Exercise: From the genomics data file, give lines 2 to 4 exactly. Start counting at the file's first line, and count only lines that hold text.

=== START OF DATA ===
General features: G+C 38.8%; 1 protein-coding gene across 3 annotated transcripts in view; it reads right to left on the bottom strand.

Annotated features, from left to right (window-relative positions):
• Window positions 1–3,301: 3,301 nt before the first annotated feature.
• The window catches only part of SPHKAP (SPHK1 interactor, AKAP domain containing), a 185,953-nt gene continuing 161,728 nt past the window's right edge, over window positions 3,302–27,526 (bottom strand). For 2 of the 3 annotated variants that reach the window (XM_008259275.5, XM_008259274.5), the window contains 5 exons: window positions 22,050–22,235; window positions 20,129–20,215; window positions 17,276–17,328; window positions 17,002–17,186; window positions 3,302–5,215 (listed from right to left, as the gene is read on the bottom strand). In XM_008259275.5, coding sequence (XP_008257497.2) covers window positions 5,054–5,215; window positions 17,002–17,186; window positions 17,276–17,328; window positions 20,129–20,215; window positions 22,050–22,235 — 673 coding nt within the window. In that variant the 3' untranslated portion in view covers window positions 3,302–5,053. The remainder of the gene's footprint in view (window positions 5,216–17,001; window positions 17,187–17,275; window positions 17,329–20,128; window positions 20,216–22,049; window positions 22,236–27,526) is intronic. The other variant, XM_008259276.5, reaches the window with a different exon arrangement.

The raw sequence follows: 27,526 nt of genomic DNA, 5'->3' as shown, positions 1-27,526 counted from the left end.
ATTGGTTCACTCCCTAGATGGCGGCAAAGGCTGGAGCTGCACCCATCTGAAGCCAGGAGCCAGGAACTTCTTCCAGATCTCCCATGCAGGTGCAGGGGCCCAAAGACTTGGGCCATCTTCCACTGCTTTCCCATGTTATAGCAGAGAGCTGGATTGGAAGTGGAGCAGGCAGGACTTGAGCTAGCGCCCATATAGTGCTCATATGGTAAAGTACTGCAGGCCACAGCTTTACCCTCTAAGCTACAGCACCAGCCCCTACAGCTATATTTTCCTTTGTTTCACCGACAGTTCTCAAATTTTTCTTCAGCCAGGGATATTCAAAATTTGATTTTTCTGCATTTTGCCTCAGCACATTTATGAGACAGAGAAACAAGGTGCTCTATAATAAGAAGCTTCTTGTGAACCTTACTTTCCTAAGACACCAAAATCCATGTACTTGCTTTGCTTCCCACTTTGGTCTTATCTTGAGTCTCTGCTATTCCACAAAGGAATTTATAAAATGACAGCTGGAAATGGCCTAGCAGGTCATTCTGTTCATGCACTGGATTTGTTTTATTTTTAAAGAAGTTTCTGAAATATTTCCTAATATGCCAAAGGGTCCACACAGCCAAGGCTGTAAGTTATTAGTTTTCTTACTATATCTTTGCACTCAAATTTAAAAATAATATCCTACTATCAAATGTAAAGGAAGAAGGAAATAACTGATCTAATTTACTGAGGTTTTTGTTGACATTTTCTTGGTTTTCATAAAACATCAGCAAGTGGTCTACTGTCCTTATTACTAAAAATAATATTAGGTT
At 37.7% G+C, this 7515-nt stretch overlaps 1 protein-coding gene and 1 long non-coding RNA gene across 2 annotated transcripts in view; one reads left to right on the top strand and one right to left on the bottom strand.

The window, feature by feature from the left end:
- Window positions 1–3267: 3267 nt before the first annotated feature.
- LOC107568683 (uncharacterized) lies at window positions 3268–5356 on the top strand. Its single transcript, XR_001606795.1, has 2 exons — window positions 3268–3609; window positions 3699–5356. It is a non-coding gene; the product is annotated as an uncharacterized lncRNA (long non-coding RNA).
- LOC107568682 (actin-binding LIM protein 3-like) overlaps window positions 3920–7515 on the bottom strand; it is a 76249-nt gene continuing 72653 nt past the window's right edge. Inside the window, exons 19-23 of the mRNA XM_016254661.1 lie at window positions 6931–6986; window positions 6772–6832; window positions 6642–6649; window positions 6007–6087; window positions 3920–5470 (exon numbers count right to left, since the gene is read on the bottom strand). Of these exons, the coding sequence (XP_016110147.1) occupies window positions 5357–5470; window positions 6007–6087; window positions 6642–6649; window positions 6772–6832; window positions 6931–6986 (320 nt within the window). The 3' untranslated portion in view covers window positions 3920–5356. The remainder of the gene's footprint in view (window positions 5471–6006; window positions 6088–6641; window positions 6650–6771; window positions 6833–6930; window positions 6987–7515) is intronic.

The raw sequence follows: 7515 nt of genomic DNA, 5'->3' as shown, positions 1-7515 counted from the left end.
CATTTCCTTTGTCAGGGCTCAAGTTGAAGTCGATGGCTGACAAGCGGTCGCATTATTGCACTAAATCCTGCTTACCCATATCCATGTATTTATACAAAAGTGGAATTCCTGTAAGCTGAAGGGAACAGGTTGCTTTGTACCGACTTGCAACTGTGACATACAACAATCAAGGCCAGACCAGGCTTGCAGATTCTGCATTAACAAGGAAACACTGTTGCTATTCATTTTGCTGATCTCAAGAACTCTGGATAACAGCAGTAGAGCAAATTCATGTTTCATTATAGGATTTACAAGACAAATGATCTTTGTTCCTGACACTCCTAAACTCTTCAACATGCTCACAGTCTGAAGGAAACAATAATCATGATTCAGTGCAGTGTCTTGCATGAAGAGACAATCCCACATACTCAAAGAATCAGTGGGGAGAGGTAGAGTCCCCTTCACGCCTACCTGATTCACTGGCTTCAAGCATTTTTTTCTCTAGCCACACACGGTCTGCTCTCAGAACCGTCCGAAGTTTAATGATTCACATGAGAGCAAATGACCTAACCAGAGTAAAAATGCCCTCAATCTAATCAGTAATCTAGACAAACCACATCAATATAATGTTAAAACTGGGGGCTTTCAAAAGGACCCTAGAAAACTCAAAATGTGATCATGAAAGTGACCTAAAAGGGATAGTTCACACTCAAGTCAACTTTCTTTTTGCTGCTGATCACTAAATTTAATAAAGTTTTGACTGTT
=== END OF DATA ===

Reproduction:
Annotated features, from left to right (window-relative positions):
• Window positions 1–3,301: 3,301 nt before the first annotated feature.
• The window catches only part of SPHKAP (SPHK1 interactor, AKAP domain containing), a 185,953-nt gene continuing 161,728 nt past the window's right edge, over window positions 3,302–27,526 (bottom strand). For 2 of the 3 annotated variants that reach the window (XM_008259275.5, XM_008259274.5), the window contains 5 exons: window positions 22,050–22,235; window positions 20,129–20,215; window positions 17,276–17,328; window positions 17,002–17,186; window positions 3,302–5,215 (listed from right to left, as the gene is read on the bottom strand). In XM_008259275.5, coding sequence (XP_008257497.2) covers window positions 5,054–5,215; window positions 17,002–17,186; window positions 17,276–17,328; window positions 20,129–20,215; window positions 22,050–22,235 — 673 coding nt within the window. In that variant the 3' untranslated portion in view covers window positions 3,302–5,053. The remainder of the gene's footprint in view (window positions 5,216–17,001; window positions 17,187–17,275; window positions 17,329–20,128; window positions 20,216–22,049; window positions 22,236–27,526) is intronic. The other variant, XM_008259276.5, reaches the window with a different exon arrangement.